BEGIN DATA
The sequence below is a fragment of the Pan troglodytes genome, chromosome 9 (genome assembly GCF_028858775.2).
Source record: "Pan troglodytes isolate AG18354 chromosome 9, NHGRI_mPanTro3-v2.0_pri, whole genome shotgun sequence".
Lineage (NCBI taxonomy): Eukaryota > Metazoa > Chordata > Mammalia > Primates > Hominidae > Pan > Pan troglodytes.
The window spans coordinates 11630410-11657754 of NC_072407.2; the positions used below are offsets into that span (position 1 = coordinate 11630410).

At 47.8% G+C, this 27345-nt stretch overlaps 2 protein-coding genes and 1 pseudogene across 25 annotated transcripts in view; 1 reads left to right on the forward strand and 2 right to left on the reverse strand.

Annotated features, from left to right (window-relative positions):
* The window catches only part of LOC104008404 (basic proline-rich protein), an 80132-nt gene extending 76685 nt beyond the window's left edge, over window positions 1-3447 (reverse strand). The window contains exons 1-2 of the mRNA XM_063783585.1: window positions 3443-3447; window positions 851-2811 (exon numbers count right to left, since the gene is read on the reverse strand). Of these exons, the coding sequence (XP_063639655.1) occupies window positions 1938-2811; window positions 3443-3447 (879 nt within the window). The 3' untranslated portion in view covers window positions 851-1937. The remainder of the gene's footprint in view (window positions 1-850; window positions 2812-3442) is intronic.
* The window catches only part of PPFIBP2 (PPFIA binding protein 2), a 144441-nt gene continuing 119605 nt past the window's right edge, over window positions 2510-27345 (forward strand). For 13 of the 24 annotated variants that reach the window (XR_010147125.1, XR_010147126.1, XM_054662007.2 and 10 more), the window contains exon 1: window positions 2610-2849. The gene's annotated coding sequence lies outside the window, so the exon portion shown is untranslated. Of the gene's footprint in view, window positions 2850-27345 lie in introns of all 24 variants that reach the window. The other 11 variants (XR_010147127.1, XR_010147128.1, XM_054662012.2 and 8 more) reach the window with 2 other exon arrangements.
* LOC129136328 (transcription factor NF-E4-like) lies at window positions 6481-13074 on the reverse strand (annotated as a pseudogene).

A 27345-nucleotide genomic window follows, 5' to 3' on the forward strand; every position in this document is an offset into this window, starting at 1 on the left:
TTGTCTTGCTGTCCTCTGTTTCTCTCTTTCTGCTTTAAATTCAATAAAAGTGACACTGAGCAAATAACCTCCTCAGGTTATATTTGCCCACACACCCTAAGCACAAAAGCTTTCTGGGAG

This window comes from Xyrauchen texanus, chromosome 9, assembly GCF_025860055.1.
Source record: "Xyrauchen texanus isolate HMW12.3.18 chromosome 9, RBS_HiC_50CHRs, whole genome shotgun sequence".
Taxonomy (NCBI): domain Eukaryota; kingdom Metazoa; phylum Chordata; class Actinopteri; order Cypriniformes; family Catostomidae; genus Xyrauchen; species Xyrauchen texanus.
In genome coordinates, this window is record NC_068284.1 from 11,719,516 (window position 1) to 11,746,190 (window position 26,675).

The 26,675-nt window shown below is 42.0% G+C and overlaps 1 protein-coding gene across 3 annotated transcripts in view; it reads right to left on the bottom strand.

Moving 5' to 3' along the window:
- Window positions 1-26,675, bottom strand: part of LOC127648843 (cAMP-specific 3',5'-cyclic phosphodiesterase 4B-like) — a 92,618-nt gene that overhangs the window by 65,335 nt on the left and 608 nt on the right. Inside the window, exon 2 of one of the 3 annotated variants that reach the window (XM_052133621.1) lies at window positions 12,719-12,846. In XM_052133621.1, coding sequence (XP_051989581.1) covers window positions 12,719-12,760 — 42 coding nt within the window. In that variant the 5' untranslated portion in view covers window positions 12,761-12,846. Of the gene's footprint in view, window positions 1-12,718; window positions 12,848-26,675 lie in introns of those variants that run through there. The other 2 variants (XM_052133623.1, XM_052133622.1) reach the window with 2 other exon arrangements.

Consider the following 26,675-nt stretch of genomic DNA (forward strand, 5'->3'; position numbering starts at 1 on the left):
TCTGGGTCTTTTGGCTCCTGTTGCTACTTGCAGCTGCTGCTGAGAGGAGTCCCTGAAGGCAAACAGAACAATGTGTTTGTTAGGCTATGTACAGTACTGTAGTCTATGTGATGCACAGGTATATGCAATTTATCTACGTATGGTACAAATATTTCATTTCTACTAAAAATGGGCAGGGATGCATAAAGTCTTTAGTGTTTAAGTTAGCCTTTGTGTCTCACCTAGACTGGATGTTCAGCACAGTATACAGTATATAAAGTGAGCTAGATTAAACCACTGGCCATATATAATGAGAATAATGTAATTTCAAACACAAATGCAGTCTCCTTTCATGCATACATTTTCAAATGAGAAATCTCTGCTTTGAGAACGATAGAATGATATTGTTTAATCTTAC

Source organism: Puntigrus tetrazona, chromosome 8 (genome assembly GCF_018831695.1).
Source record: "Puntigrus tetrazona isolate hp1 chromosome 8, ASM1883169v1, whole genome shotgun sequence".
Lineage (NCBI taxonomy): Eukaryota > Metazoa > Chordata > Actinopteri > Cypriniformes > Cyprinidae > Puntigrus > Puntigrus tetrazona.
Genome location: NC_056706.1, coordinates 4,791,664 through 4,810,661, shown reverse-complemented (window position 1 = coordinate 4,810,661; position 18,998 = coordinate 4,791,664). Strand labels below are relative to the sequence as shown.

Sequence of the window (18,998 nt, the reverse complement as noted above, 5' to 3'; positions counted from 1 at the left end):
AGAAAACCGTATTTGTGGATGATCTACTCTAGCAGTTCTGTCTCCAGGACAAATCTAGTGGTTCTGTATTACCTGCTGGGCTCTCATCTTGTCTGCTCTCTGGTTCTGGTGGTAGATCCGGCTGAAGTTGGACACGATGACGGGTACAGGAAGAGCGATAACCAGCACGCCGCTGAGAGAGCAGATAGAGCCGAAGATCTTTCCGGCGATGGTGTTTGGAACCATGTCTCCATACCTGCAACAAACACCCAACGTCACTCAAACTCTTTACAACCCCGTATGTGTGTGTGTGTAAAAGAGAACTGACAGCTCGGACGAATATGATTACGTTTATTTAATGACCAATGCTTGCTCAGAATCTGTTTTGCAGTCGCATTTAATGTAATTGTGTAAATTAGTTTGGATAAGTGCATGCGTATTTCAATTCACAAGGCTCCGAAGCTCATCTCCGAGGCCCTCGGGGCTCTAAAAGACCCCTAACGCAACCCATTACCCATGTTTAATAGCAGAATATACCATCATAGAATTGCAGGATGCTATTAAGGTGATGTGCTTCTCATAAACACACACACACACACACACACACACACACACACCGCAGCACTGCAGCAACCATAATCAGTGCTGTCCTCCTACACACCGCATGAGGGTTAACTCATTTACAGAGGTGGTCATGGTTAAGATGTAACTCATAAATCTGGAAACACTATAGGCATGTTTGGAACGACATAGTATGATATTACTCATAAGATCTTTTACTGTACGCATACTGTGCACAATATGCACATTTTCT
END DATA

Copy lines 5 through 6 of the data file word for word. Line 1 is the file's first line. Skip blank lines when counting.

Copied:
At 47.8% G+C, this 27345-nt stretch overlaps 2 protein-coding genes and 1 pseudogene across 25 annotated transcripts in view; 1 reads left to right on the forward strand and 2 right to left on the reverse strand.

Annotated features, from left to right (window-relative positions):